This, coupled with the shift in the relative power due to the processes discussed above, meant that the more and more Dalits were moving outside the Brahminical narratives of identity, social order and creating their own identities and self-image unlike the one where even their caste name was a term of abuse in the imagination of non-Dalits. Moreover, for the section of Dalits which benefited from reservations, rising wealth, and opportunities in the post-reform period, caste discrimination is increasingly not the dominant reality of the everyday life. This has reduced the caste antagonism and consequently the space of anti-Hinduism rhetoric.
So, the anti-Hinduism propaganda had an effect but an effect, which was quite opposite to what was intended. It enabled Dalits to reject the upper-caste supremacy and instead re-imagine and re-create their own space within the Hindu fold. Perhaps the best example would be of many Dalits mentioning their ‘vansa’/clan name or sub-caste during Sankalpa (where one is supposed to speak aloud his name and lineage) while performing religious rituals or puja in temples instead of Gotra (male lineage from mostly Brahmin ancient Rishis) and being accepted as such by the mostly Brahmin priests.
Beyond the academic ‘research’ on Dalit issues and rhetorical pamphleteering, what was happening for the past several decades was the de-Brahmanised Hinduisation of Dalits. It was complemented by the process of Sanskritization due to works done by several Hindu & Hindutva organisations like opening of temples to Dalits, imparting scriptural knowledge, performing yagna and other sanskara for Dalits, training Dalit priests, anti-caste advocacy etc. These two processes together fostered a strong sense of Hinduness and Hindu unity. Anyway, an important strain even in the radical Dalit rhetoric is that upper castes failed to protect India from Islamic and Western imperialism unlike the era of ‘Bahujans rule’ like Mauryans, etc. Far from the seditious views reflected in activist-talk and academia, Dalit narrative always had a strong nationalist trend, which holds that India can be strong and free only when power is the hands of the people and not monopolised by miniscule upper castes.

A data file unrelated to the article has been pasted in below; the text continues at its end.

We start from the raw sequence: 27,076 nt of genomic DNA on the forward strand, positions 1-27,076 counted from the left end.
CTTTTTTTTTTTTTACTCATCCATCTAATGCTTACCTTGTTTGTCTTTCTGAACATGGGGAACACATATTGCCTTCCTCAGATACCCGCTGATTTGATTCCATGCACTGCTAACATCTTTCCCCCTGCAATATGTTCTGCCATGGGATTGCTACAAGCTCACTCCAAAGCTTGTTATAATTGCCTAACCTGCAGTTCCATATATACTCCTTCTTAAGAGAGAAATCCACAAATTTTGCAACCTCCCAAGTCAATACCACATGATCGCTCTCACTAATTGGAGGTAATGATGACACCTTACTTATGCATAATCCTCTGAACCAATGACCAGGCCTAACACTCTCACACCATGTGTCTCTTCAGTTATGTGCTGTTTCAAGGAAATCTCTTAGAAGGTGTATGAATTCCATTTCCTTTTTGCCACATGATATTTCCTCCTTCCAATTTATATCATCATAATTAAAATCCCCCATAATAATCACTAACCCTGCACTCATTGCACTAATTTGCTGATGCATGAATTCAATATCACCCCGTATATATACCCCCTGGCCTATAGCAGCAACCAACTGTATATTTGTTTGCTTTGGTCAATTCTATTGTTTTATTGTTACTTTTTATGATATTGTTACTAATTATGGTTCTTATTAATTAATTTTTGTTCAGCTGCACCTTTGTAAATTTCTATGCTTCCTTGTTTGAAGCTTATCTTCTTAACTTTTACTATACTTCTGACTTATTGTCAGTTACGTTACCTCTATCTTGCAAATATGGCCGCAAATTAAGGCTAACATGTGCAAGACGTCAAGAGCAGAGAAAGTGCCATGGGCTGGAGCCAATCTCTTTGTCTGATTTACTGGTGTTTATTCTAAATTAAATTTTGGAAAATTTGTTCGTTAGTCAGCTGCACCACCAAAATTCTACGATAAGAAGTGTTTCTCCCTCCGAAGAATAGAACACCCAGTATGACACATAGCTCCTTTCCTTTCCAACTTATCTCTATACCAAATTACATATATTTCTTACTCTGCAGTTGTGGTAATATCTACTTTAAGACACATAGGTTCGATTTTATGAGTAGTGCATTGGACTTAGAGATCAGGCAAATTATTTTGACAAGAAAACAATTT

The shift towards BJP is the result of the combined effect of these factors.
It is often asserted that BJP is an upper caste party and Dalits in BJP is an oxymoron. However, this construct is detached from reality because more often than not, Dalits & upper castes have been in a political alliance in post-independence India. Firstly under the Congress hegemony, then as BSP-BJP alliance, which was followed by Dalit-Brahmin alliance within BSP and now increasingly under the BJP. However, the nature of the alliance has been changing over time.
Under Congress, it was more of a system of patronage extended to Dalits but it transformed into a mutual alliance as BSP-BJP allied to guard against the aggressive & often violent assertion by dominant OBC castes. Then we had the spectacular feat of social engineering by Mayawati in the form of Dalit-Brahmin ‘bhaichara’ (brotherhood) under the aegis of BSP. It is important to note that it was presented not as a political alliance but as a ‘social coalition’ of Dalits and Brahmins. The strategy paid rich dividends to BSP. Moreover, now the same is being repeated under the BJP umbrella.
by Dalits where they are making their own political choices and are confident enough to work with full spectrum of socio-political formations. However,
and reduced to the footnote as ‘foot soldiers’ as per the mainstream narrative.
due to the rapid radicalisation of Muslim youth under the influence of Wahhabism/Salafism. Apart from the faux construct of Dalits and upper caste being permanent political foes, Dalit-Muslim unity is another imaginary construct. In fact, Dalits have always been the first and worst victim of riots and Islamic violence across the country. We have recently seen the religious persecution of Dalits by Muslims in Kanth, repeated rioting against Dalits in West Bengal, Trilokpuri in Delhi, religious persecution of Dalits in Pakistan and Bangladesh, etc.
Moreover, in all these cases Dalits are abandoned to the rampaging mob to save ‘secularism’. It is astonishing to note that the same people, who assert day in and day out that Dalits are ‘not’ Hindus, immediately dump the Dalits in case of Dalit-Muslim clash by dubbing Dalits as ‘majoritarian Hindu fascists’ or the ‘foot soldiers’. It shows nothing but the deeply entrenched casteism and the disdain towards Dalits in the dominant section of the media and academia.
This too has resulted in a shift of Dalits towards BJP, which is seen more as a Hindu party than an upper caste party. Moreover, in any case, many of the smaller Dalit castes never abandoned BJP since the Ram Janambhumi movement, not even for BSP. It is nothing but a failure or reluctance of BJP to nurture leadership from these castes, thus inviting the usual suspicion from other better placed Dalit castes.
The saffron shift among Dalits is unmistakable but what is still not clear is that whether this would continue to benefit BJP electorally, or is it a temporary phenomenon? Upcoming coming Bihar and U.P elections hold to key to this question. And much will depend on how much real participation and power BJP is willing to vest in the hands of Dalits within the party and the government.